News and Facts about Cuba

Japan Trading Houses Knocking on Cuba’s Door Amid U.S. Opening

Japan Trading Houses Knocking on Cuba’s Door Amid U.S. Opening
Stephen Stapczynski Ichiro Suzuki
June 7, 2016 — 2:26 AM CEST

Mitsubishi, Marubeni and Mitsui are opening offices in Havana
Traders look to Cuba as business confidence in region drops

Japan’s largest trading houses are positioning themselves in Cuba before
any easing of U.S. sanctions, seeking opportunities in infrastructure,
resources and automobiles as the Caribbean nation emerges from
near-isolation.

Mitsubishi Corp., the nation’s largest trader, opened an office this
month in Havana and is currently researching potential business deals,
according to a spokesman. Mitsui & Co. will open an office as soon as
September and is considering exporting Cuban nickel, according to a
spokesman. Marubeni Corp. expects the removal of sanctions to unleash
pent-up demand for cars and industrial machines, and the company also
plans to open an office, it said earlier this year.
Barack Obama is seeking to normalize relations and establish
closer ties with Cuba, signaling an end to five decades of sanctions
that left the country starved of cash and little changed since Fidel
Castro’s revolution in 1959. Moody’s Services expects Cuba to
grow 3 percent in 2016. That would be a bright spot in Latin America,
which is forecast to contract 1.4 percent this year, according to data
compiled by Bloomberg.

First Movers
“If there are opportunities, they would be the first ones to go in,”
said Polina Diyachkina, an analyst at Macquarie Group Ltd. who covers
the Japanese trading houses. “It’s the job of trading companies to find
new markets. Cuba has been closed for so many years and has been a
market that has been very poor. There must be rich opportunities on the
industrial side and infrastructure, as well as consumer products such as
automobiles.”
Profits at the companies known as “sogo shosha” hit record lows in the
latest fiscal year on a drop in commodity prices. Mitsubishi and Mitsui
reported their first ever annual losses due primarily to writedowns on
energy and metal assets. Now they are strengthening non-resource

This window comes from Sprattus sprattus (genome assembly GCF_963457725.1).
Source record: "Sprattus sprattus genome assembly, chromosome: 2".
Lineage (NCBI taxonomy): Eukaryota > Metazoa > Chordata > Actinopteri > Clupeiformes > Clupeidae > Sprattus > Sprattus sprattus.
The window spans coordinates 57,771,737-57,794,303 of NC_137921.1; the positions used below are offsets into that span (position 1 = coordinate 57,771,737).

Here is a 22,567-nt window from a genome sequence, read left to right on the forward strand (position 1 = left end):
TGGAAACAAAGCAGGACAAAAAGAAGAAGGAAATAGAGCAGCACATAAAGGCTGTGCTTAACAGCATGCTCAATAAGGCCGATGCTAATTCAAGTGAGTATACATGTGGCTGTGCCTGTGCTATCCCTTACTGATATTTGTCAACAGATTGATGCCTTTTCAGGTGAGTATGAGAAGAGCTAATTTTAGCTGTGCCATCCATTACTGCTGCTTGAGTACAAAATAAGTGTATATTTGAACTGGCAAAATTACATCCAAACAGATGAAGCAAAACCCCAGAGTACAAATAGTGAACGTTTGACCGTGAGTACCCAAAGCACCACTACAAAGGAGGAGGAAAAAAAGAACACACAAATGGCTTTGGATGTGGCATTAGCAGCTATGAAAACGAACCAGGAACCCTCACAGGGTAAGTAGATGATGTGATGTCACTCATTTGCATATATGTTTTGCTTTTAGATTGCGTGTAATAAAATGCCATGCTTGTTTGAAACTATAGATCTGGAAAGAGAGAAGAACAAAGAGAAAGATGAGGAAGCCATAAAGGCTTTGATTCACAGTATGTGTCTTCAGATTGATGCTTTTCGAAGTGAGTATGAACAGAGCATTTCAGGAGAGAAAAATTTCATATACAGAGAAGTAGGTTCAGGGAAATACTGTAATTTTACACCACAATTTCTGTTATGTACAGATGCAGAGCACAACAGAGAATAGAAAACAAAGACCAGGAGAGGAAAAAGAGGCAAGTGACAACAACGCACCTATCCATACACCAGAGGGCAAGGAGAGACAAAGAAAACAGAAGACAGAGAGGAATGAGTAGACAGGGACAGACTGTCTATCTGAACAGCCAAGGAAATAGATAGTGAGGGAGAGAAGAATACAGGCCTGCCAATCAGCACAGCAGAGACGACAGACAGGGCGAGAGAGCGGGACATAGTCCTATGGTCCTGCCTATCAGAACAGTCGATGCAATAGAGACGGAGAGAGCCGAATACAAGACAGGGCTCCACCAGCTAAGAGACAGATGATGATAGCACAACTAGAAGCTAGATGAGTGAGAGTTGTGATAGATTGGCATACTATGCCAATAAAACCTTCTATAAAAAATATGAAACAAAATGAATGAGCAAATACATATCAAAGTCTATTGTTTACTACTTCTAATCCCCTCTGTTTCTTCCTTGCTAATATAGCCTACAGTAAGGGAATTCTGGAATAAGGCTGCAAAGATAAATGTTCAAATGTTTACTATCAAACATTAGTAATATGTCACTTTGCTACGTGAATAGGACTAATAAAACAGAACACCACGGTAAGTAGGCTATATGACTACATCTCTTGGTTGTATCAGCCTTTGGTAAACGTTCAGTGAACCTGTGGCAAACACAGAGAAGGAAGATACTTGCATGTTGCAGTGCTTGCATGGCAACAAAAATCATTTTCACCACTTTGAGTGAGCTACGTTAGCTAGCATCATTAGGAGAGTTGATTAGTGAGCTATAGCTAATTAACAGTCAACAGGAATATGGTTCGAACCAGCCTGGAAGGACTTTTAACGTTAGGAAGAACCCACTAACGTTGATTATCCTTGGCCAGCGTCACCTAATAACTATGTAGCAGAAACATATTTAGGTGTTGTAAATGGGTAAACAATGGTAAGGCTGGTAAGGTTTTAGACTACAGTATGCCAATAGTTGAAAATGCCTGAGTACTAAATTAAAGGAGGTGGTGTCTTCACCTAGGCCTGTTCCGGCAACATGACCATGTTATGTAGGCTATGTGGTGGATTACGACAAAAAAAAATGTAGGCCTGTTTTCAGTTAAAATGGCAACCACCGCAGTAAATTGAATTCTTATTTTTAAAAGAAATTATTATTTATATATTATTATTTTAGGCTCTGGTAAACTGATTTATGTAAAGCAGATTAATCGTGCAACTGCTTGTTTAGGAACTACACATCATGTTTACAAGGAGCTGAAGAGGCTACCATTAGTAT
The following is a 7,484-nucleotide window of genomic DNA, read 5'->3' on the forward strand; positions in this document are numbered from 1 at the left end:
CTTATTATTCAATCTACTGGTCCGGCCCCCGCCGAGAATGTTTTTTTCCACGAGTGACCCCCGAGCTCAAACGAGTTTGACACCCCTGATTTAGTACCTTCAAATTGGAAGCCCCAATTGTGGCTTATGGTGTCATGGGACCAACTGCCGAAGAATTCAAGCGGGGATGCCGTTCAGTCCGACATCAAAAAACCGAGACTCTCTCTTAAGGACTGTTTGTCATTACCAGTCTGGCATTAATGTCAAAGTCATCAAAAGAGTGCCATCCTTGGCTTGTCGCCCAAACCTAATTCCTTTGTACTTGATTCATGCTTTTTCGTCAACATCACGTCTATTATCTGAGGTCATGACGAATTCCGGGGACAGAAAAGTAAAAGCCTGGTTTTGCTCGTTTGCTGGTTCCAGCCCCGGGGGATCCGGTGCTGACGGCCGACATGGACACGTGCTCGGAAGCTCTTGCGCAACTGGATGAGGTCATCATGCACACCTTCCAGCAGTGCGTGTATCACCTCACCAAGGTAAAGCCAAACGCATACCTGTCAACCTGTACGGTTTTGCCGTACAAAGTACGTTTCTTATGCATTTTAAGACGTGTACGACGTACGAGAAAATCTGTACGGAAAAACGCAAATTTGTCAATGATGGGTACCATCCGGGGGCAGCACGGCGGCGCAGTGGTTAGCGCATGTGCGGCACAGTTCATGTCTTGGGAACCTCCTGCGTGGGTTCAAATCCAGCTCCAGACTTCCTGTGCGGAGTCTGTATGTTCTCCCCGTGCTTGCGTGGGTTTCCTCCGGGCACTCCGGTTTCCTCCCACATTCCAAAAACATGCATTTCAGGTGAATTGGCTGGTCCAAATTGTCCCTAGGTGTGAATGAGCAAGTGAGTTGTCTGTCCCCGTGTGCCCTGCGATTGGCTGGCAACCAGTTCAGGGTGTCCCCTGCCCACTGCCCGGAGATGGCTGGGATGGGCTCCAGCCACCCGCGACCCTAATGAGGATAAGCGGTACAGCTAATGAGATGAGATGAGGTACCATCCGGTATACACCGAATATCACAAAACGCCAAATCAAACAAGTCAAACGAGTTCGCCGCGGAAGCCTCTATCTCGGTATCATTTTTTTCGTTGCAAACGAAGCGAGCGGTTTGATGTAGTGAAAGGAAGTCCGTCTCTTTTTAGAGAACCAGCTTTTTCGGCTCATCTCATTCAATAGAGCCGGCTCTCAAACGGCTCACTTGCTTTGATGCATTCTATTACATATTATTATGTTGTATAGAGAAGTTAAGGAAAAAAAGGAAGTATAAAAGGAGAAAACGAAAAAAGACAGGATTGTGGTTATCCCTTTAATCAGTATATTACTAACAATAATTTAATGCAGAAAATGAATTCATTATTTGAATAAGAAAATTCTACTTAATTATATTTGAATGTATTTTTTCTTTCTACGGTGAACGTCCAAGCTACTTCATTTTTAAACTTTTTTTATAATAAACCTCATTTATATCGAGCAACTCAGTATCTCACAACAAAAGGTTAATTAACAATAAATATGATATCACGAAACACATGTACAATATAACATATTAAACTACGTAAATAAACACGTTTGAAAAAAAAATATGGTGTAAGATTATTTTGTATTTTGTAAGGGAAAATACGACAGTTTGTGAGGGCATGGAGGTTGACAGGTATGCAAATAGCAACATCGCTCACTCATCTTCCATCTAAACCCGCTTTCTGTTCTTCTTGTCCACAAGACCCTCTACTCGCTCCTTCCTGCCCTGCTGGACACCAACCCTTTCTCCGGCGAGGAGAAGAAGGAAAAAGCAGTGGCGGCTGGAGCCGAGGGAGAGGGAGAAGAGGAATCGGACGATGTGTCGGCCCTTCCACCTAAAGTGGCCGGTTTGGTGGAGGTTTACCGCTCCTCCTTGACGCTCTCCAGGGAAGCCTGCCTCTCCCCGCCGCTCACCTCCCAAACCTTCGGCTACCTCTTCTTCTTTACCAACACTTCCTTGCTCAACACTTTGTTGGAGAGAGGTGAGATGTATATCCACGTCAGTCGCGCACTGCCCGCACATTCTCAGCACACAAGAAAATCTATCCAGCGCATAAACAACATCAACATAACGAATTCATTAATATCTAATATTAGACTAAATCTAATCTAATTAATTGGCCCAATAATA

business units including care and consumer-goods manufacturing.
Mitsubishi is currently exporting coffee from island and will hire
two Cuban nationals for the new office, a spokesman said Monday. The
company supplies beans and coffee products, including soluble coffee and
extract, to roasters and instant-coffee makers, according to the
company’s website.
Cuba Confidence
Trading houses are eyeing Cuba as Japan’s confidence in the rest of
Latin America wanes. Business confidence of Japanese companies in Latin
America fell last year due to the drop in oil prices and a worsening
political environment, according to a government survey. That compares
to 2011, when their confidence in the region exceeded that of India and
.
Switzerland’s Nestle SA entered Cuba in 1996 and Brazil’s Odebrecht SA
led the $1 billion expansion of the island’s Mariel port. Meanwhile,
many U.S. companies remain wary of investing in an hobbled by
the trade , restrictive labor laws and a currency system that
uses a convertible and non-convertible peso. Only the U.S. Congress has
the ability to remove the U.S. trade embargo with Cuba, and the
Republican majority has blocked any attempt to do so.
Cuba is hoping to increase foreign direct and has set a
target of $2.5 billion a year, according to Richard E. Feinberg, a
professor at the of California San Diego, who recently
published a book on the new Cuban economy.
“Trading companies are looking for emerging markets that can deliver
growth significantly higher” than the global average, said Tom
O’Sullivan, founder of Tokyo-based consultant Mathyos. “Cuba must be a
possibility given the rapprochement with the U.S. and possible easing of
sanctions.”

Source: Japan Trading Houses Knocking on Cuba’s Door Amid U.S. Opening –
Bloomberg –
www.bloomberg.com/news/articles/2016-06-07/japan-trading-houses-knocking-on-cuba-s-door-amid-u-s-opening

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